Thanks, Rex. You've given us some good times and some bad, but I believe you gave it your all. I can't say that I'm sad to see you go, though. My prediction is he'll sit as a No. 2 on a team, and then one day in six to eight years we'll see a No. 1 go down to injury or a young QB falter, and good ole No. 8 will have his number called again. Who knows, maybe he'll be the next Kerry Collins, Gus Frerotte, or even Kurt Warner.

Jonathan Ferrey/Getty Images


Really weird, to put it lightly.

The bomb interceptions don't bother me so much if they are on third down and they're thrown from around midfield. They are essentially punts.

I hope you go to Dallas, Rex, and supplant the overrated Tony Romo after he chokes in yet another big game or playoff game. Then you'll have real support on and off the field, as well as a Princeton grad for an OC.


Best of luck to you, Rex.


Though I enjoyed watching you play and your ability to stretch the field, I'm going to have to say that I'm glad you are gone from Chicago. The organization gave you entirely too much time to prove your worth, and if it wasn't for the numerous injuries that you endured during your career, maybe the organization would've figured out well beforehand that you weren't the answer to our QB problems. You didn't deserve the booing fans or anything like that, but you did deserve to be released a long time ago. You now leave us with Kyle Orton and his dink-and-dunk masterpiece he calls an effective offensive attack. Thanks, Rex. Way to go out of your way to pay the loyal fans of the Chicago Bears back. You could've at least beat Orton out for the starting job, for God's sake, so that we aren't stuck in another situation that is similar to your own. So, as a loyal, die-hard Bears fan, I say thanks for the good games, thanks for the bad games that made you interesting, and thanks a lot for blowing your shot to be the answer to our QB problems. Next year, we'll have a similar thing going for Orton, and it's all because of you. Thanks, little guy.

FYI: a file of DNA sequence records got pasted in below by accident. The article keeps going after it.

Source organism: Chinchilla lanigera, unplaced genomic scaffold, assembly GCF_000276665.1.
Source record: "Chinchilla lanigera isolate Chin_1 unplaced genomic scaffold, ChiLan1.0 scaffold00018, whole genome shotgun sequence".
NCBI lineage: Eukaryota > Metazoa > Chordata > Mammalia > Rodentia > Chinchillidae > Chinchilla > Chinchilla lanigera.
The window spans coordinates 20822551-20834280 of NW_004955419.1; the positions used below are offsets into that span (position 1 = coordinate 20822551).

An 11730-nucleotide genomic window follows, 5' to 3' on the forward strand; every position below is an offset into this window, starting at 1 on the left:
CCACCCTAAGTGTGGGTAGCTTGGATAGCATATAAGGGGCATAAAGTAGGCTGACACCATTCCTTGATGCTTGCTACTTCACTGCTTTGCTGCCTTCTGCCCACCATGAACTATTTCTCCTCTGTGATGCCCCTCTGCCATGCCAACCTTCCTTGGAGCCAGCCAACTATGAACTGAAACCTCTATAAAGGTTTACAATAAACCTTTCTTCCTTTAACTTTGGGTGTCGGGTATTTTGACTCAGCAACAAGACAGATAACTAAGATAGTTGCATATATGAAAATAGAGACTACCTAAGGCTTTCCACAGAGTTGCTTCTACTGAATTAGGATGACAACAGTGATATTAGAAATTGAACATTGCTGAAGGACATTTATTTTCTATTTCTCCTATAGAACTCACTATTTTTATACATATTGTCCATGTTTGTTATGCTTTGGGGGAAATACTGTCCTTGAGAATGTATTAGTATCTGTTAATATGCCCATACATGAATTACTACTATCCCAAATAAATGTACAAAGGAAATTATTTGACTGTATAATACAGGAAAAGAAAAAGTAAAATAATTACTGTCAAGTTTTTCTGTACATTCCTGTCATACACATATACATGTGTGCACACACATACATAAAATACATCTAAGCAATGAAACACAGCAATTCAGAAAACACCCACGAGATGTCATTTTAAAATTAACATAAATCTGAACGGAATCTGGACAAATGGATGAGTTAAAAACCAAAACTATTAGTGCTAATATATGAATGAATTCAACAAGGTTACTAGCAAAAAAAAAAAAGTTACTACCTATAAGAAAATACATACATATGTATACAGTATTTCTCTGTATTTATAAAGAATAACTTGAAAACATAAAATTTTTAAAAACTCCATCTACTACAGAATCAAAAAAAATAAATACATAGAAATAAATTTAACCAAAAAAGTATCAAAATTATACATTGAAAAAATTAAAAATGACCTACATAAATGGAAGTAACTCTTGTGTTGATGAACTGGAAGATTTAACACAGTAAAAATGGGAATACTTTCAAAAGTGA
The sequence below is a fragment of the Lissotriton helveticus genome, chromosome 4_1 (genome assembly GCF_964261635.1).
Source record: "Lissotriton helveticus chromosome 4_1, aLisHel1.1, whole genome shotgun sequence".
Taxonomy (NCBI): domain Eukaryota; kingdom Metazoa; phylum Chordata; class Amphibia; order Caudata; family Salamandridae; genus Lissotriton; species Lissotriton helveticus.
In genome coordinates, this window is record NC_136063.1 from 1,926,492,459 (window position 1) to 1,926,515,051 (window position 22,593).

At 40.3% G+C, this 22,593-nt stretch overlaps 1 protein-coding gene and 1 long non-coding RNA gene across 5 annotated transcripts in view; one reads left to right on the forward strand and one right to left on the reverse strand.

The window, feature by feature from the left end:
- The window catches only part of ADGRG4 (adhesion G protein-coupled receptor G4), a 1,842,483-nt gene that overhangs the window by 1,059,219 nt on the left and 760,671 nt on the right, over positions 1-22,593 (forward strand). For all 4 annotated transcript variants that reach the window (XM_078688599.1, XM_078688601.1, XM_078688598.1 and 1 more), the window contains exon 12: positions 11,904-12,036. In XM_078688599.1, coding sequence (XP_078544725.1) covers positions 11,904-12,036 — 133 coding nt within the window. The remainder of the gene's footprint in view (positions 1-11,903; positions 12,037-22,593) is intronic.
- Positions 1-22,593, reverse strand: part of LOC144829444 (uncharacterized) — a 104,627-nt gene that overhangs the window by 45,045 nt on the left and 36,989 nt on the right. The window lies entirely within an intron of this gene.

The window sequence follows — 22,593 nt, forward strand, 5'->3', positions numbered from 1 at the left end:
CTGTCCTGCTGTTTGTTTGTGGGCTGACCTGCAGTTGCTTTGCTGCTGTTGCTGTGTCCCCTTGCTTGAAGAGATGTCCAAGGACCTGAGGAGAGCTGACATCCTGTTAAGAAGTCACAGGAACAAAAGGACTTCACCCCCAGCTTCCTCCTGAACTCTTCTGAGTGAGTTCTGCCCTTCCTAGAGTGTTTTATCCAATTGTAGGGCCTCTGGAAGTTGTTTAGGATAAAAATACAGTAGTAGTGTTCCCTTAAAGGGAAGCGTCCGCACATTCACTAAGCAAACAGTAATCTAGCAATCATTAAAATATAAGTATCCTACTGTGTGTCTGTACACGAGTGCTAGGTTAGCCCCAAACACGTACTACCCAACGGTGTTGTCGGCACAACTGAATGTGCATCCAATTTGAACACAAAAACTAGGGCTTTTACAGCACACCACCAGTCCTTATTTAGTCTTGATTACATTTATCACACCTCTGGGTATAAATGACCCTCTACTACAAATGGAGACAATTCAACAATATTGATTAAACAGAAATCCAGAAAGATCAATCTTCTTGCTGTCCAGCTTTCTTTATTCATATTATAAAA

Goodbye Rex. I had to respect all the hard work you put in to recover from your early injuries, and all the different offenses you had to learn. That strength of character represented the Chicago Bears well on and off the field. I know you have talent, and I hope you can develop consistency. Good luck.


Rex, you brought hope to an organization that has not had a franchise QB since Sid Luckman. You looked like the real deal early on and did an admirable job in 2006. You were an important part of the Super Bowl run, and I wish it would have turned out better for you.

I believe the coaching staff destroyed you by not building a strong line and good run support for you. They also failed in finding a true No. 1 receiver yet expected you to be perfect. I blame the coaches for calling bad plays and using bad schemes and game adjustments consistently. They truly failed to play toward your strengths.